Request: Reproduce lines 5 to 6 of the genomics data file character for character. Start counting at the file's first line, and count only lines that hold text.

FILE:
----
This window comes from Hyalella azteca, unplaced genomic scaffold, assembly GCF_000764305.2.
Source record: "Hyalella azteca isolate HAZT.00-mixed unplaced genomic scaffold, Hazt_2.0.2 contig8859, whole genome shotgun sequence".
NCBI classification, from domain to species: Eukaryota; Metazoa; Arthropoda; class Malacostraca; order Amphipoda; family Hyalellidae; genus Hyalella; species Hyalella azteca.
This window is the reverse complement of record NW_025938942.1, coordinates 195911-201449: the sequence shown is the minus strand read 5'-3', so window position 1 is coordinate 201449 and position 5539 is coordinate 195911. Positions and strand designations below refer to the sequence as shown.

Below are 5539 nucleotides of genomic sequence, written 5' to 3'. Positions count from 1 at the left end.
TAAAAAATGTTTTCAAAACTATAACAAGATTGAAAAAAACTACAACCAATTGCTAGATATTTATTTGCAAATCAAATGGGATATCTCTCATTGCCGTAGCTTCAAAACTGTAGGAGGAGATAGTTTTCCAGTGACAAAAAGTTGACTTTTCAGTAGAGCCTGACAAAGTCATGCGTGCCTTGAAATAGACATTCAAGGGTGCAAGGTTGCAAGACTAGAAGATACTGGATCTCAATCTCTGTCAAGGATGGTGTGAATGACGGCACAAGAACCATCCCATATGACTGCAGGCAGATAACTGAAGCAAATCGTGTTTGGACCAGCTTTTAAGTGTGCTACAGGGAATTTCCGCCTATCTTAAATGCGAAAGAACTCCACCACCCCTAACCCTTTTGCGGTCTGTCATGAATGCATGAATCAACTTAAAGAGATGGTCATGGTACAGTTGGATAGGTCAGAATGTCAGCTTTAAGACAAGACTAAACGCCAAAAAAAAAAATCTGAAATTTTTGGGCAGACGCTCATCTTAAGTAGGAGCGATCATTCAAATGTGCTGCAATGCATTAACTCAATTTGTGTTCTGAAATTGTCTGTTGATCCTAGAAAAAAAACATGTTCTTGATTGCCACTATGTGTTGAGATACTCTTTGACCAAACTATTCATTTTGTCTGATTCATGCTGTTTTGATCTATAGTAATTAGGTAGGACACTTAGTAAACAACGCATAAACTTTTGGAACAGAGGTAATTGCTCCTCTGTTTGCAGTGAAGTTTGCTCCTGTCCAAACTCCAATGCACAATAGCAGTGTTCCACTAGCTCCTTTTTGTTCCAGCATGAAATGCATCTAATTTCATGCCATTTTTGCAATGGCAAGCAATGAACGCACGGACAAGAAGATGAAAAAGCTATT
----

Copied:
Below are 5539 nucleotides of genomic sequence, written 5' to 3'. Positions count from 1 at the left end.
TAAAAAATGTTTTCAAAACTATAACAAGATTGAAAAAAACTACAACCAATTGCTAGATATTTATTTGCAAATCAAATGGGATATCTCTCATTGCCGTAGCTTCAAAACTGTAGGAGGAGATAGTTTTCCAGTGACAAAAAGTTGACTTTTCAGTAGAGCCTGACAAAGTCATGCGTGCCTTGAAATAGACATTCAAGGGTGCAAGGTTGCAAGACTAGAAGATACTGGATCTCAATCTCTGTCAAGGATGGTGTGAATGACGGCACAAGAACCATCCCATATGACTGCAGGCAGATAACTGAAGCAAATCGTGTTTGGACCAGCTTTTAAGTGTGCTACAGGGAATTTCCGCCTATCTTAAATGCGAAAGAACTCCACCACCCCTAACCCTTTTGCGGTCTGTCATGAATGCATGAATCAACTTAAAGAGATGGTCATGGTACAGTTGGATAGGTCAGAATGTCAGCTTTAAGACAAGACTAAACGCCAAAAAAAAAAATCTGAAATTTTTGGGCAGACGCTCATCTTAAGTAGGAGCGATCATTCAAATGTGCTGCAATGCATTAACTCAATTTGTGTTCTGAAATTGTCTGTTGATCCTAGAAAAAAAACATGTTCTTGATTGCCACTATGTGTTGAGATACTCTTTGACCAAACTATTCATTTTGTCTGATTCATGCTGTTTTGATCTATAGTAATTAGGTAGGACACTTAGTAAACAACGCATAAACTTTTGGAACAGAGGTAATTGCTCCTCTGTTTGCAGTGAAGTTTGCTCCTGTCCAAACTCCAATGCACAATAGCAGTGTTCCACTAGCTCCTTTTTGTTCCAGCATGAAATGCATCTAATTTCATGCCATTTTTGCAATGGCAAGCAATGAACGCACGGACAAGAAGATGAAAAAGCTATT